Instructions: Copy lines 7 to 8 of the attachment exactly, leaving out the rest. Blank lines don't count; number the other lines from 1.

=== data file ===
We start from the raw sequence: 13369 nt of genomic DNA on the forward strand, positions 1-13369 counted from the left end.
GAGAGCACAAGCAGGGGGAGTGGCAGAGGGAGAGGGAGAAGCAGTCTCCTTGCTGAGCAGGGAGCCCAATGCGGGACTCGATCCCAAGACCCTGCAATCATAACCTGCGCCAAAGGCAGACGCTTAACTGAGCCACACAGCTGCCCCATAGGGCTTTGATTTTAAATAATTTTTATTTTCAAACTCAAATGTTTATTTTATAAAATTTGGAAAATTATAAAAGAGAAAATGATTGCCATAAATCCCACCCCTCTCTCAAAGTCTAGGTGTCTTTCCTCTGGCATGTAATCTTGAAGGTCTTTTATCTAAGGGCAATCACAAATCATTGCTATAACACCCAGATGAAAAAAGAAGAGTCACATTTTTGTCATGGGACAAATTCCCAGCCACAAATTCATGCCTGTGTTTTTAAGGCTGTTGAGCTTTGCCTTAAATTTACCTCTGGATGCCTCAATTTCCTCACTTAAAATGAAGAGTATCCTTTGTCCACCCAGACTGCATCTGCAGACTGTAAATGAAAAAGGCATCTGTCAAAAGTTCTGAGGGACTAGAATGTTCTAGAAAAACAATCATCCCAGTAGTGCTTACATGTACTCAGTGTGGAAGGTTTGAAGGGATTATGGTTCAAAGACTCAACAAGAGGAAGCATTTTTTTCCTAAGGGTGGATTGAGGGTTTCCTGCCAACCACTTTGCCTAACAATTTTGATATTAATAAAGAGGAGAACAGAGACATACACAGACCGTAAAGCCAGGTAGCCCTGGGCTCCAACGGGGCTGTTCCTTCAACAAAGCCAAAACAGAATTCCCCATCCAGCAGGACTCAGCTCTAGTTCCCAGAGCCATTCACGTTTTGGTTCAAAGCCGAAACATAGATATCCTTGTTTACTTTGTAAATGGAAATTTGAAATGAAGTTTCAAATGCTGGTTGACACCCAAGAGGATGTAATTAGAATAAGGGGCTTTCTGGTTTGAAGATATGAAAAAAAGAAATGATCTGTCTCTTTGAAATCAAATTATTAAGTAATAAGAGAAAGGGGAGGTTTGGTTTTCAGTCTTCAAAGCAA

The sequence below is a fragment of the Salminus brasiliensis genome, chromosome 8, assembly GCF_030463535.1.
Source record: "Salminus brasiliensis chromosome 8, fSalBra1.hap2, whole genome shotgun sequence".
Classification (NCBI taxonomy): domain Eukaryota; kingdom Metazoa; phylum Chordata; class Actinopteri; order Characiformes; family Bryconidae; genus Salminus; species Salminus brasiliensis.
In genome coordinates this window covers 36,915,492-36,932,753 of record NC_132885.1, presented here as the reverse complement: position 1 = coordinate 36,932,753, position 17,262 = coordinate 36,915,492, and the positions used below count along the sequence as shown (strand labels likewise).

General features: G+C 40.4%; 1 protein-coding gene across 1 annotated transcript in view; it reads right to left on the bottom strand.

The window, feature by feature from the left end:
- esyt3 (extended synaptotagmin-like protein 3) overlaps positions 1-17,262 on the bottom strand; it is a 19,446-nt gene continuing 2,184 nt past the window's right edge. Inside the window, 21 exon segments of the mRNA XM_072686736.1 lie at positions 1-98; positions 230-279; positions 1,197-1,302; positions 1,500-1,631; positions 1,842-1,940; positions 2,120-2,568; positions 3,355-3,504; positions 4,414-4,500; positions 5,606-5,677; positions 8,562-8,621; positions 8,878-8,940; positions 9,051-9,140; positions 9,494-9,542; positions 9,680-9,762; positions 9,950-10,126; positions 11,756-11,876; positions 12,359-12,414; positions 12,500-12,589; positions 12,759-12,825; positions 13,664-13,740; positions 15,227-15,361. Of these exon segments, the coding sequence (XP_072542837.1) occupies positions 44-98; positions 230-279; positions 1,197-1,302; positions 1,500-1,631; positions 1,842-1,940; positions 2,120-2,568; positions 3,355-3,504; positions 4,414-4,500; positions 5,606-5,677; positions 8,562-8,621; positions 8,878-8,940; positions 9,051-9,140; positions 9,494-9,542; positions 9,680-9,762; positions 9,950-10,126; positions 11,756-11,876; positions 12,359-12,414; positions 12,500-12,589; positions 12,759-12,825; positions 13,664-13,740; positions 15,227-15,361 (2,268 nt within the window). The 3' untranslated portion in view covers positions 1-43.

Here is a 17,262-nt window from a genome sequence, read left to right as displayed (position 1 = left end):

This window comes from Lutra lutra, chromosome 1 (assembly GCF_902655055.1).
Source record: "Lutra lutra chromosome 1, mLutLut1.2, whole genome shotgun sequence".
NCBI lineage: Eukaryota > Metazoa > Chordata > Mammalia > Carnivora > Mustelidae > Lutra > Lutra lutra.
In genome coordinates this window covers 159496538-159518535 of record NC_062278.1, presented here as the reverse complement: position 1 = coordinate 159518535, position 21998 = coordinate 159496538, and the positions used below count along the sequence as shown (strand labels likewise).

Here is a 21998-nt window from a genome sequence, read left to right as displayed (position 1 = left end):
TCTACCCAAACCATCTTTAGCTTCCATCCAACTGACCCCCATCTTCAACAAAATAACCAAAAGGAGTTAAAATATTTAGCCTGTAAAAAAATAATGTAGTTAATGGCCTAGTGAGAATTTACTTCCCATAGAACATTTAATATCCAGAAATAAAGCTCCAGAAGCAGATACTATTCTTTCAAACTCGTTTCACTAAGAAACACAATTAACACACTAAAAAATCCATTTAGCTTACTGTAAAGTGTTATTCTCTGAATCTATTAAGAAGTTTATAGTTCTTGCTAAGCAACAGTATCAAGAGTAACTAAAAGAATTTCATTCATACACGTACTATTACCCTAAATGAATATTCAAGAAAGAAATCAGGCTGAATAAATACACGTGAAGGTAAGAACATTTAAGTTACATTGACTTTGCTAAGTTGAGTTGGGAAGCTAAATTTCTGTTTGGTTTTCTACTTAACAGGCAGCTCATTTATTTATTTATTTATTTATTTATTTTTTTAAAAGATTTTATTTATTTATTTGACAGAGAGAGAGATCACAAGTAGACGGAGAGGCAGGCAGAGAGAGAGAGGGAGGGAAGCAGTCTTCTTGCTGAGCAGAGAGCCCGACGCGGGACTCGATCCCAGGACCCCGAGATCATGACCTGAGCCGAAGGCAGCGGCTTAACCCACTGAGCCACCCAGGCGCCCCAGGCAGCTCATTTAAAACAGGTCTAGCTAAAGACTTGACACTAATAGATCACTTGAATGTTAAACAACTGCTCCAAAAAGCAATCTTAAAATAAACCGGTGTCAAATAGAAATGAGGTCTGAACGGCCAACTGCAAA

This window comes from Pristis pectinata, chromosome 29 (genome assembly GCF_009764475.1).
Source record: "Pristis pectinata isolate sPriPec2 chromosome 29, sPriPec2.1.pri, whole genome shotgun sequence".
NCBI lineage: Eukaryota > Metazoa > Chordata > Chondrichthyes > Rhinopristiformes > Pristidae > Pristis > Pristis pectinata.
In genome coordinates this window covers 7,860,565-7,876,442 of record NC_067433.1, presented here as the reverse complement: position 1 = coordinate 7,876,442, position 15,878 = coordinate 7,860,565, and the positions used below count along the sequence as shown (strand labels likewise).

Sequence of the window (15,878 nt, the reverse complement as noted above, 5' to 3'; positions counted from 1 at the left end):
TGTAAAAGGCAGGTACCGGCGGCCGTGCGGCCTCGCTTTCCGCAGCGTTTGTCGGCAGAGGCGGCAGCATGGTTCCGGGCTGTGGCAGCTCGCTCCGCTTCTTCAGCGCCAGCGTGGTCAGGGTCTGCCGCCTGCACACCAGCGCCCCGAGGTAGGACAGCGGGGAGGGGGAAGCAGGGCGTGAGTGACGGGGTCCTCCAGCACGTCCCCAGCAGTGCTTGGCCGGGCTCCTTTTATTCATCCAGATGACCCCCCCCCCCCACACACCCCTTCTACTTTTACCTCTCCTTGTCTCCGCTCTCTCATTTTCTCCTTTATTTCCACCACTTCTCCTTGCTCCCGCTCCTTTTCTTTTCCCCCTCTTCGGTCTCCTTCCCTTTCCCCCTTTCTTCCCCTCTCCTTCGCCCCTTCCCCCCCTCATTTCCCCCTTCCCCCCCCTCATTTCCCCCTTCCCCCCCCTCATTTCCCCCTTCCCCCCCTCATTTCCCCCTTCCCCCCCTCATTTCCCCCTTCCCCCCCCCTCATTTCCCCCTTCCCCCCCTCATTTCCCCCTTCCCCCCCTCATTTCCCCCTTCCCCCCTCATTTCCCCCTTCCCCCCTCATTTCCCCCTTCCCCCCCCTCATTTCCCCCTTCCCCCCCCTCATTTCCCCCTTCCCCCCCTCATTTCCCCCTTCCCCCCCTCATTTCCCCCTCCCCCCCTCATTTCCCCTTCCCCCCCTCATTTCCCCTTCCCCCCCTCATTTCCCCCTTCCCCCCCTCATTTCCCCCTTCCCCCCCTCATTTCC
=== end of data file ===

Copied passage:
General features: G+C 40.4%; 1 protein-coding gene across 1 annotated transcript in view; it reads right to left on the bottom strand.

The window, feature by feature from the left end: